Bonds hedge growth, not inflation risks
U.S. stock vs. bond returns in years with negative stock returns, 1929-2020

Alt text: Chart of the years where the stock market declined and shows the total return and price return of bonds. In 1969, bond returns did not offset the negative returns of stocks. This is due to the large price decline in bonds because of the fear that inflation would rise.

Past performance is not a reliable indicator of future results. Source: Bloomberg, as of June 2021. Notes: The price and total return of bonds are based on the annual return of 10-year U.S. Treasury bonds. Stocks are represented by the S&P 500 Index. Price returns are estimated based on the duration of bonds and the movement of the 10-year rate over the year.

What we can learn from 1969

While the restart from COVID is truly unique, a closer look at the late 1960s reveals some parallels with today’s economic backdrop. Inflation was on the rise after a prolonged period of languishing well below the Fed’s 2% target. At the same time, the economy was receiving a hefty boost of fiscal stimulus from President Lyndon Johnson’s Great Society programs and Vietnam War spending even though the economy was near full employment.

In the mid-1960s, as signs of price increases began to emerge, the Fed quickly shifted from inflation-creating to inflation-fighting mode, contributing to a market downturn (see figure below). Under such a scenario, bonds were able to provide a hedge to equities eventually, but only after the Fed had sufficiently snuffed out inflation. Unfortunately for investors at the time, inflation kept climbing and peaked only in the mid-1970s. Further policy errors throughout the 1970s contributed to the dreadful experience of markets.

Fed’s inflation response leads to the 1969-70 recession
Core PCE, Fed Funds Rate and Recessions

Chart of the fed funds rate and inflation from the years 1960 to 1972. The chart shows that as inflation began to rise in the mid-1960s, the Fed raised rates aggressively to stop it. The raising of the fed funds rate resulted in a recession in 1969 and 1970.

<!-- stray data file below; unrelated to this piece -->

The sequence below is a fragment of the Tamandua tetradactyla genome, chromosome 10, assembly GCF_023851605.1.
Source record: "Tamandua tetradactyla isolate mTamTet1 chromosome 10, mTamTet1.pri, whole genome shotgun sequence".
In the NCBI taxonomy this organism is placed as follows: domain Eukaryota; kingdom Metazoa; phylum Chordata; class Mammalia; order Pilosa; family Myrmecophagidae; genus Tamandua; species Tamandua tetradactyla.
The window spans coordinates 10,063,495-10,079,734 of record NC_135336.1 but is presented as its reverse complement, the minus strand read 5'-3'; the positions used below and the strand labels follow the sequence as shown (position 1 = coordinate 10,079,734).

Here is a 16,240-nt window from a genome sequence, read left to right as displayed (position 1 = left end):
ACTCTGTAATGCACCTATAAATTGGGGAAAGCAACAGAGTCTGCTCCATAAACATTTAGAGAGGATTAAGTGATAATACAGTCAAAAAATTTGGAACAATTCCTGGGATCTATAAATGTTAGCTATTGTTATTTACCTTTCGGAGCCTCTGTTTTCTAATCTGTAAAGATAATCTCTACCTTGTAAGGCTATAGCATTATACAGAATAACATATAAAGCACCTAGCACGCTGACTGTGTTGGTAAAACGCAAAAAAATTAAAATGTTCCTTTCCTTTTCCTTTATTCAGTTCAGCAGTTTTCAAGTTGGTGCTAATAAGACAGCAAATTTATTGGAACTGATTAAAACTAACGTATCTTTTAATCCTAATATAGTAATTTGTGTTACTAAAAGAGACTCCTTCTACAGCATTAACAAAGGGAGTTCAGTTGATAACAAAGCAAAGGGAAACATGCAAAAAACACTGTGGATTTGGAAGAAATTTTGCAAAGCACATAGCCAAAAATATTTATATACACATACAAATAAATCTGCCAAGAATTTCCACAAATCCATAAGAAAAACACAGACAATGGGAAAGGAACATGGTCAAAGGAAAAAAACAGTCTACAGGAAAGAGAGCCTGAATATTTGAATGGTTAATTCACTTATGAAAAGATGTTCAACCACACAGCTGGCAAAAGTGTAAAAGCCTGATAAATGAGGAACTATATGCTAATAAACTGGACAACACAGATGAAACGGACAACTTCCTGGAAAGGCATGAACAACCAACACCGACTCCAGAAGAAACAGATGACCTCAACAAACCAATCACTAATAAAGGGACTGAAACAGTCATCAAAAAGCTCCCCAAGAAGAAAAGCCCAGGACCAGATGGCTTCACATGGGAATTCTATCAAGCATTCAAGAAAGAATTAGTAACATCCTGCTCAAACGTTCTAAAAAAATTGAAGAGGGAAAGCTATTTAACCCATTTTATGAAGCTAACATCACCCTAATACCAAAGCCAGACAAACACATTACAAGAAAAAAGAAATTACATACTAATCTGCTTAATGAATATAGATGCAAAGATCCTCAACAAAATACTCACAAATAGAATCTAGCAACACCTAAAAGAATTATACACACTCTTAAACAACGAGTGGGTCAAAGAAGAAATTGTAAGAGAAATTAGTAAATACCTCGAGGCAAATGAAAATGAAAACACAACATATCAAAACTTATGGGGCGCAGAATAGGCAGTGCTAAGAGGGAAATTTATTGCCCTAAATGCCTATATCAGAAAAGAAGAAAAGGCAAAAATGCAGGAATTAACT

Source: BlackRock calculations based on data from Bloomberg, from 3/31/1960 - 12/31/1971. Recession marked from December 1969 – November 1970.

The recession of 1969-70 and the negative stock and bond returns of 1969 that proceeded it highlight what may happen to bond ballast in an overheating scenario. The key lesson: bonds hedge stocks during downturns when the source of the downturn is a growth shock, which typically leads to declining inflation expectations. But when stocks decline due to rising inflation concerns, bonds suffer as well, undermining their role as portfolio diversifiers in a 60/40 portfolio.

The bottom line on inflation

The uncertainty around inflation expectations is likely to be a reoccurring concern for investors as more data becomes available in the coming months. For investors who don’t have the risk appetite to "tempt FAIT," supplementing your traditional bond allocation with alternative diversifiers may be prudent.

Traditional core bond exposures can help to balance equities in the case of a growth shock but are vulnerable to exacerbating portfolio losses in the case of an inflation surprise. A complementary allocation to more defensive-orientated alternatives with less inflation vulnerability may help to better balance equity portfolios if the economy shows signs of overheating and inflation proves not to be transitory.

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Jeffrey Rosenberg
Jeffrey Rosenberg
Sr. Portfolio Manager, Systematic Fixed Income
Jeffrey Rosenberg, CFA, Managing Director, leads active and factor investments for mutual funds, institutional portfolios and ETFs within BlackRock's Systematic Fixed ...